Can I switch my student loan servicer?
Federal student loan servicers are in a state of flux right now, and there’s a chance your student loan has changed or will change servicers
If you borrowed student loans, you may wonder if you can change student loan servicers. You do have options, but your student loan servicers can also change even if you don’t take action.
Loan servicers change for many reasons. For example, student loan servicers may cease operations, or the Department of Education may change servicers to improve borrowers’ federal student aid experience.
If you’re affected by a student loan servicer change, the Department of Education or your servicer will contact you. It’s a good idea to check the servicer for all your student loans via the National Student Loan Data System (NSLDS).
Here’s what you need to know about switching student loan servicers.
Refinancing is one option for changing your loan servicer. Credible makes it easy to compare student loan refinance rates from various lenders, all in one place.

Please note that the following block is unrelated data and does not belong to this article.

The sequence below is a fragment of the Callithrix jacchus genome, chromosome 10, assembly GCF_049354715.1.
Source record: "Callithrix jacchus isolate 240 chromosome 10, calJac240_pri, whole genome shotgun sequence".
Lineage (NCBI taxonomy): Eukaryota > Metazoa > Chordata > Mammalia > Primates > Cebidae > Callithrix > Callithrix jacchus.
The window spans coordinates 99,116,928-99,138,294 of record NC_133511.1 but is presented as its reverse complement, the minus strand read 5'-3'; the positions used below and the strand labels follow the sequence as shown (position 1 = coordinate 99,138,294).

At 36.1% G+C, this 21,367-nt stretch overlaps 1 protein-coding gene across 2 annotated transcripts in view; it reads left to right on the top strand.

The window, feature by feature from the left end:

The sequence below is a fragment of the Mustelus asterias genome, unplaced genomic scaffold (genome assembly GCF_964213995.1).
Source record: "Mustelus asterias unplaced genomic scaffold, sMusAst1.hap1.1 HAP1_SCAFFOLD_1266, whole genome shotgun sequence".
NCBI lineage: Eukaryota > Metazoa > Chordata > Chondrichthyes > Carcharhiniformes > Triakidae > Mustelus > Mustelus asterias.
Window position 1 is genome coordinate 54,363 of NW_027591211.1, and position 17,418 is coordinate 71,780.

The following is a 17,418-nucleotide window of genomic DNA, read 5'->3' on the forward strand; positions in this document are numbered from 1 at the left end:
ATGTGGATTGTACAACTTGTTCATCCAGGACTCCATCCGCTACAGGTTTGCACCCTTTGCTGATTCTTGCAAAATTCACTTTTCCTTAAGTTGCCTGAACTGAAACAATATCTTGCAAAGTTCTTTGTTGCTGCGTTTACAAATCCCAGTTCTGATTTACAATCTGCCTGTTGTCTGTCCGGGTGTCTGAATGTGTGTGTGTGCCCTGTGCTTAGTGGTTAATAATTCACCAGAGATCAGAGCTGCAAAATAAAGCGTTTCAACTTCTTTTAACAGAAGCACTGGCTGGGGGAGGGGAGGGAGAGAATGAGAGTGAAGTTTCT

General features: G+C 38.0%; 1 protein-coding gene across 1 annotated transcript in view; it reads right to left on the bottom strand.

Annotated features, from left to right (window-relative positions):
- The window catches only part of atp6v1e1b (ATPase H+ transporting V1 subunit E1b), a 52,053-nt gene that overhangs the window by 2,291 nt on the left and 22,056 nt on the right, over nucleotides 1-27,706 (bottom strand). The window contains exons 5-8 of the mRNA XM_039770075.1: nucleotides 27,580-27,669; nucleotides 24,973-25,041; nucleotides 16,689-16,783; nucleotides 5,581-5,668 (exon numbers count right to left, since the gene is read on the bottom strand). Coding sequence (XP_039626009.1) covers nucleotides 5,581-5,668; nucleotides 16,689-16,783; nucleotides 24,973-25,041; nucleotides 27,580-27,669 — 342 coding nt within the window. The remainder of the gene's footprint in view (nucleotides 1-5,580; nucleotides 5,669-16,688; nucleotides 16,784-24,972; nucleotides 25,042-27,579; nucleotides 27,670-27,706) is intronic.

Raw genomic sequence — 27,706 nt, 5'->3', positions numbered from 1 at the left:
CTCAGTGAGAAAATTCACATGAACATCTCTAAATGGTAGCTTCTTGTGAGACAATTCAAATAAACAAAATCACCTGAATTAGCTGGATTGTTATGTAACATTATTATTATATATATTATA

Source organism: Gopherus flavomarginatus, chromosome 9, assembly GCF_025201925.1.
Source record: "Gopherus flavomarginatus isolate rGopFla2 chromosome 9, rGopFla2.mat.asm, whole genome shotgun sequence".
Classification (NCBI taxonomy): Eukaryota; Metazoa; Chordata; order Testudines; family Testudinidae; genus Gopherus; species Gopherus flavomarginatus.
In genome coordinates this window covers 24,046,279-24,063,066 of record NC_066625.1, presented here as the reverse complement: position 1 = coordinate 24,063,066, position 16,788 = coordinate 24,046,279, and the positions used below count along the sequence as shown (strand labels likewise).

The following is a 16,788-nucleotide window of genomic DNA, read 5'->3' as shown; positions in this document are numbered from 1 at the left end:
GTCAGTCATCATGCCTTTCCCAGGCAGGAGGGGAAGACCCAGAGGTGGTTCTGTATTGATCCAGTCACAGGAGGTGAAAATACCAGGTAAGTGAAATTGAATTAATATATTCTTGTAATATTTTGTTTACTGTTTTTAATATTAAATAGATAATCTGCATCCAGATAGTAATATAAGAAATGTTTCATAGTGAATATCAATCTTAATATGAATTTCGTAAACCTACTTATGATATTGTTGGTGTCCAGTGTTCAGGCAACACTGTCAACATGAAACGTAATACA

- How can I change my student loan servicer?
- Which student loan servicers are changing?
- Student loan refinancing vs. consolidation
- Should I refinance my student loans?
How can I change my student loan servicer?
You have a few ways to change your student loan servicer:
Refinance your student loans
Refinancing your student loans allows you to change your student loan servicer. When you refinance, you combine your loans into one new private loan with a single monthly payment, usually with a better interest rate and repayment terms.